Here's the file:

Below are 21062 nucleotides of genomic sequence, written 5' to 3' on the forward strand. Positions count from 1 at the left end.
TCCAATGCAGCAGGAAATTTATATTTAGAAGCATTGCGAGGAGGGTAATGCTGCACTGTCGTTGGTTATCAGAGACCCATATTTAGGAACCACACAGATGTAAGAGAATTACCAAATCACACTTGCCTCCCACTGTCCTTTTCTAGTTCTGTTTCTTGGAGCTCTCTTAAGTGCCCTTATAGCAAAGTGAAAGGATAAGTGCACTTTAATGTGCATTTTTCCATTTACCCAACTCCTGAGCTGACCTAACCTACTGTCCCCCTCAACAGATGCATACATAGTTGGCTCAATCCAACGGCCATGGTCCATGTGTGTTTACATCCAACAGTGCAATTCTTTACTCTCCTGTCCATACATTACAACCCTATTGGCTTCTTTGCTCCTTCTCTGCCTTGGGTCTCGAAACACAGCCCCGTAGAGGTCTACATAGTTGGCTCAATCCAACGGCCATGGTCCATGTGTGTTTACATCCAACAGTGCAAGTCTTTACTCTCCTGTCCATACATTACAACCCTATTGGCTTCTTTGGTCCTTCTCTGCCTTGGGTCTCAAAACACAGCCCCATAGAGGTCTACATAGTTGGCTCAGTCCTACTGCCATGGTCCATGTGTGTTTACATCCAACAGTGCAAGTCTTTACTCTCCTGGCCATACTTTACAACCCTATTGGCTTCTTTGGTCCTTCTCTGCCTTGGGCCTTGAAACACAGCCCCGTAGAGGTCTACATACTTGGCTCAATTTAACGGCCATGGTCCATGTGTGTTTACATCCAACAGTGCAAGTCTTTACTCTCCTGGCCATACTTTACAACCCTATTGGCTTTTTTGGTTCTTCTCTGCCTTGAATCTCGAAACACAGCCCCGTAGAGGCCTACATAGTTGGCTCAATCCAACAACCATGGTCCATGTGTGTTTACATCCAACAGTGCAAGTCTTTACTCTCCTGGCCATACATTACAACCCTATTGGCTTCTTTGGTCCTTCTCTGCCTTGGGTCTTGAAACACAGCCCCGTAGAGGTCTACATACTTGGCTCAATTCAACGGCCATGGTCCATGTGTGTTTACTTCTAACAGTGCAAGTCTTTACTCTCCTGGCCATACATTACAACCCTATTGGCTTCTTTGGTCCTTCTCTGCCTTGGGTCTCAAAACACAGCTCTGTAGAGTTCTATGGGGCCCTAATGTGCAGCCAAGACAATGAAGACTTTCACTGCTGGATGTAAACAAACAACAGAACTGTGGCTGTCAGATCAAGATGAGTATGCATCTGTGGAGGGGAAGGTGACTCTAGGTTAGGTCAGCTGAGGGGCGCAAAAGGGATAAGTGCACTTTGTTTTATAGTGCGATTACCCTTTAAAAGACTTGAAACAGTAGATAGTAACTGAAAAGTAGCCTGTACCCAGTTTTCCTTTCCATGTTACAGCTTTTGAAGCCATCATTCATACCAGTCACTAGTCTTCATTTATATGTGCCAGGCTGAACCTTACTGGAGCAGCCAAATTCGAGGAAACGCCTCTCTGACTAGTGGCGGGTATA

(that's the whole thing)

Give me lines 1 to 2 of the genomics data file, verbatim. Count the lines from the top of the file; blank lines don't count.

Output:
Below are 21062 nucleotides of genomic sequence, written 5' to 3' on the forward strand. Positions count from 1 at the left end.
TCCAATGCAGCAGGAAATTTATATTTAGAAGCATTGCGAGGAGGGTAATGCTGCACTGTCGTTGGTTATCAGAGACCCATATTTAGGAACCACACAGATGTAAGAGAATTACCAAATCACACTTGCCTCCCACTGTCCTTTTCTAGTTCTGTTTCTTGGAGCTCTCTTAAGTGCCCTTATAGCAAAGTGAAAGGATAAGTGCACTTTAATGTGCATTTTTCCATTTACCCAACTCCTGAGCTGACCTAACCTACTGTCCCCCTCAACAGATGCATACATAGTTGGCTCAATCCAACGGCCATGGTCCATGTGTGTTTACATCCAACAGTGCAATTCTTTACTCTCCTGTCCATACATTACAACCCTATTGGCTTCTTTGCTCCTTCTCTGCCTTGGGTCTCGAAACACAGCCCCGTAGAGGTCTACATAGTTGGCTCAATCCAACGGCCATGGTCCATGTGTGTTTACATCCAACAGTGCAAGTCTTTACTCTCCTGTCCATACATTACAACCCTATTGGCTTCTTTGGTCCTTCTCTGCCTTGGGTCTCAAAACACAGCCCCATAGAGGTCTACATAGTTGGCTCAGTCCTACTGCCATGGTCCATGTGTGTTTACATCCAACAGTGCAAGTCTTTACTCTCCTGGCCATACTTTACAACCCTATTGGCTTCTTTGGTCCTTCTCTGCCTTGGGCCTTGAAACACAGCCCCGTAGAGGTCTACATACTTGGCTCAATTTAACGGCCATGGTCCATGTGTGTTTACATCCAACAGTGCAAGTCTTTACTCTCCTGGCCATACTTTACAACCCTATTGGCTTTTTTGGTTCTTCTCTGCCTTGAATCTCGAAACACAGCCCCGTAGAGGCCTACATAGTTGGCTCAATCCAACAACCATGGTCCATGTGTGTTTACATCCAACAGTGCAAGTCTTTACTCTCCTGGCCATACATTACAACCCTATTGGCTTCTTTGGTCCTTCTCTGCCTTGGGTCTTGAAACACAGCCCCGTAGAGGTCTACATACTTGGCTCAATTCAACGGCCATGGTCCATGTGTGTTTACTTCTAACAGTGCAAGTCTTTACTCTCCTGGCCATACATTACAACCCTATTGGCTTCTTTGGTCCTTCTCTGCCTTGGGTCTCAAAACACAGCTCTGTAGAGTTCTATGGGGCCCTAATGTGCAGCCAAGACAATGAAGACTTTCACTGCTGGATGTAAACAAACAACAGAACTGTGGCTGTCAGATCAAGATGAGTATGCATCTGTGGAGGGGAAGGTGACTCTAGGTTAGGTCAGCTGAGGGGCGCAAAAGGGATAAGTGCACTTTGTTTTATAGTGCGATTACCCTTTAAAAGACTTGAAACAGTAGATAGTAACTGAAAAGTAGCCTGTACCCAGTTTTCCTTTCCATGTTACAGCTTTTGAAGCCATCATTCATACCAGTCACTAGTCTTCATTTATATGTGCCAGGCTGAACCTTACTGGAGCAGCCAAATTCGAGGAAACGCCTCTCTGACTAGTGGCGGGTATA